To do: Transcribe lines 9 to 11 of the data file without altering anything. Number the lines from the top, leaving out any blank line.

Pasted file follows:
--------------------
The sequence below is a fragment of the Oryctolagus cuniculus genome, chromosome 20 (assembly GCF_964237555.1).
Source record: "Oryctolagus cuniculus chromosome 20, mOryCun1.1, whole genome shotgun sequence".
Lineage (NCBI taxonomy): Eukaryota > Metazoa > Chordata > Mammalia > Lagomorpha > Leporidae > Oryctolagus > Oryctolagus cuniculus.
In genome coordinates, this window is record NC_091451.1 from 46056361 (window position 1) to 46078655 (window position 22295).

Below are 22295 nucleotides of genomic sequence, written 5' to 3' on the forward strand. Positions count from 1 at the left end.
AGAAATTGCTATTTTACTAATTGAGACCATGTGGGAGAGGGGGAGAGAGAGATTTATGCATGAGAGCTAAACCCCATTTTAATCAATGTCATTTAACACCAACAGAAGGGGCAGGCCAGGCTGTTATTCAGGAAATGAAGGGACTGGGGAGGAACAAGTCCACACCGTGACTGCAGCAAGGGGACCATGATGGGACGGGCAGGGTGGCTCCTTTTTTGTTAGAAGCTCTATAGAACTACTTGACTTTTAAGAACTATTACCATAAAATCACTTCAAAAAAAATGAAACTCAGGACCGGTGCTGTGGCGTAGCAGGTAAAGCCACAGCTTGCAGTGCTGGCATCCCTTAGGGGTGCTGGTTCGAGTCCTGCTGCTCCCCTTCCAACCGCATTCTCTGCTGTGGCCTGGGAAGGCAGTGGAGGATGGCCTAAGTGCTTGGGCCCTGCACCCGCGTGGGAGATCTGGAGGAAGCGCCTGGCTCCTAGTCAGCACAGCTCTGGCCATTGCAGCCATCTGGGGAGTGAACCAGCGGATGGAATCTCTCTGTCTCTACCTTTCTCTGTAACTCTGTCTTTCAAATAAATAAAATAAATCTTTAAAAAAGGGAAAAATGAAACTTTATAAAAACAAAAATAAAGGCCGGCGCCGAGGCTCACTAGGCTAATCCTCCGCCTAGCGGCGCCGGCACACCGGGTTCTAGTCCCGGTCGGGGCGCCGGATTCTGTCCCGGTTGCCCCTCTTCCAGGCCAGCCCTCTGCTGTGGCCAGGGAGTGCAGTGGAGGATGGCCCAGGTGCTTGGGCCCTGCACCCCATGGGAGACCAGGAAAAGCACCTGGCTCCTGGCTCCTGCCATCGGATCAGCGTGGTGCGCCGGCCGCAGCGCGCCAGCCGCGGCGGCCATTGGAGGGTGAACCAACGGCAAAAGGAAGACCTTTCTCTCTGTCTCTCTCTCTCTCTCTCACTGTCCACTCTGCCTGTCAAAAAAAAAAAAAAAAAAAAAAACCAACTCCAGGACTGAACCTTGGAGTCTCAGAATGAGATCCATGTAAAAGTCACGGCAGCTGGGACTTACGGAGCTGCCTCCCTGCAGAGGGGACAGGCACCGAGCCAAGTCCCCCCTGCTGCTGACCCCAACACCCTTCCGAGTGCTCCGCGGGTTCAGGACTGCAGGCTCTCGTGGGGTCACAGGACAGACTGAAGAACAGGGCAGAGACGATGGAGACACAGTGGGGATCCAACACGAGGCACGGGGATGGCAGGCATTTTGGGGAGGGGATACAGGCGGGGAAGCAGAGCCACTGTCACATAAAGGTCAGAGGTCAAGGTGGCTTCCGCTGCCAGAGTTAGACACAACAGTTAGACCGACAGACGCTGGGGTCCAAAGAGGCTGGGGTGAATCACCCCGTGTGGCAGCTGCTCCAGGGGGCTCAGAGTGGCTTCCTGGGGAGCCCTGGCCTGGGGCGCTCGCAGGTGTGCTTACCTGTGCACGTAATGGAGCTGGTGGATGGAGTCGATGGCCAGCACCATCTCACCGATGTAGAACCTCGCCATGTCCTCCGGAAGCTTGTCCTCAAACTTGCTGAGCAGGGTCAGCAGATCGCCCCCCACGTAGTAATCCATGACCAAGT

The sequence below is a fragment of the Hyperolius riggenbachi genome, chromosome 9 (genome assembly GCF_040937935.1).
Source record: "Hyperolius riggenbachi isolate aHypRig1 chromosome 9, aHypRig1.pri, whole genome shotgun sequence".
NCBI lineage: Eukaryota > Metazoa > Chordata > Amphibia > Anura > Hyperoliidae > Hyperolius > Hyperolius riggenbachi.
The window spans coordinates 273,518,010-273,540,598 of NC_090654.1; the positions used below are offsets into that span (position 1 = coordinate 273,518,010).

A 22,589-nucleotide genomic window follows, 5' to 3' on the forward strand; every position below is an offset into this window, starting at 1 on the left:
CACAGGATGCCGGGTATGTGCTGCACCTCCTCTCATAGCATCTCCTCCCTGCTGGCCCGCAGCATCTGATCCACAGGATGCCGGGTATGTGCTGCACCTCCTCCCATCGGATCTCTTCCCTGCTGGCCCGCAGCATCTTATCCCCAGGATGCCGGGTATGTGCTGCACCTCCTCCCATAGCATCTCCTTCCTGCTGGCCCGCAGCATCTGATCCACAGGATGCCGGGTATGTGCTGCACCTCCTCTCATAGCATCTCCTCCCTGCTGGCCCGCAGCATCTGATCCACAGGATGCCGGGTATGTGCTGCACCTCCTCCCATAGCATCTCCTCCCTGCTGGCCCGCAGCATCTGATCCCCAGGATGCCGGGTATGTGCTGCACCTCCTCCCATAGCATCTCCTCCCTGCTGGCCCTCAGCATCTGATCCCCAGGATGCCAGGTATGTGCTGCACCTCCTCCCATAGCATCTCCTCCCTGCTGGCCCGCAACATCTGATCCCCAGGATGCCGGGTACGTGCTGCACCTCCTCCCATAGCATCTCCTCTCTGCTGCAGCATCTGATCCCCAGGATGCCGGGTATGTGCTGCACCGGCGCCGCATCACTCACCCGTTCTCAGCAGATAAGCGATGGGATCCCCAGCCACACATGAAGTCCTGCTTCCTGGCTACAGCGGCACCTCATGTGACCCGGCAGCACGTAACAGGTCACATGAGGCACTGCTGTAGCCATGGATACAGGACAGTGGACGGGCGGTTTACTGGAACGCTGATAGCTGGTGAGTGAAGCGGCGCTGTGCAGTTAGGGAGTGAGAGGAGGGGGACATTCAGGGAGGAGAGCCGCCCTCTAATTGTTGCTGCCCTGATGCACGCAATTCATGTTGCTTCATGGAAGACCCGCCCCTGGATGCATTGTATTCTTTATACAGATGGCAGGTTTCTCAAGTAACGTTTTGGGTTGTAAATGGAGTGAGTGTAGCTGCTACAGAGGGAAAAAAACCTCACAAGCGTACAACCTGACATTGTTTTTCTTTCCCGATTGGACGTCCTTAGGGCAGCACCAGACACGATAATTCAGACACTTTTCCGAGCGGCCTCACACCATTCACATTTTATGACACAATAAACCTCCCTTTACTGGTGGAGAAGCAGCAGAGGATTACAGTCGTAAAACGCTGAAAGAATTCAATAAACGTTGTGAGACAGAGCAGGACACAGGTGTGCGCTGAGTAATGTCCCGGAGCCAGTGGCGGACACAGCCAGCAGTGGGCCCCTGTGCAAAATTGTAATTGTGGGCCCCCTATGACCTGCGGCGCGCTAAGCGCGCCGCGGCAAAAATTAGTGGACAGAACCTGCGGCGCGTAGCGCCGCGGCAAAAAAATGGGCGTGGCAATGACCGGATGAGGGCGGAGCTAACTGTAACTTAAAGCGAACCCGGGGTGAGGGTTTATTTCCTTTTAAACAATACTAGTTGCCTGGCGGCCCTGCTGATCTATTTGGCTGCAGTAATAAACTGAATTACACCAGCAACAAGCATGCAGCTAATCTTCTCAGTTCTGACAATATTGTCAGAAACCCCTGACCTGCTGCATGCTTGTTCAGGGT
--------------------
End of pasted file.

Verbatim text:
NCBI lineage: Eukaryota > Metazoa > Chordata > Amphibia > Anura > Hyperoliidae > Hyperolius > Hyperolius riggenbachi.
The window spans coordinates 273,518,010-273,540,598 of NC_090654.1; the positions used below are offsets into that span (position 1 = coordinate 273,518,010).

A 22,589-nucleotide genomic window follows, 5' to 3' on the forward strand; every position below is an offset into this window, starting at 1 on the left: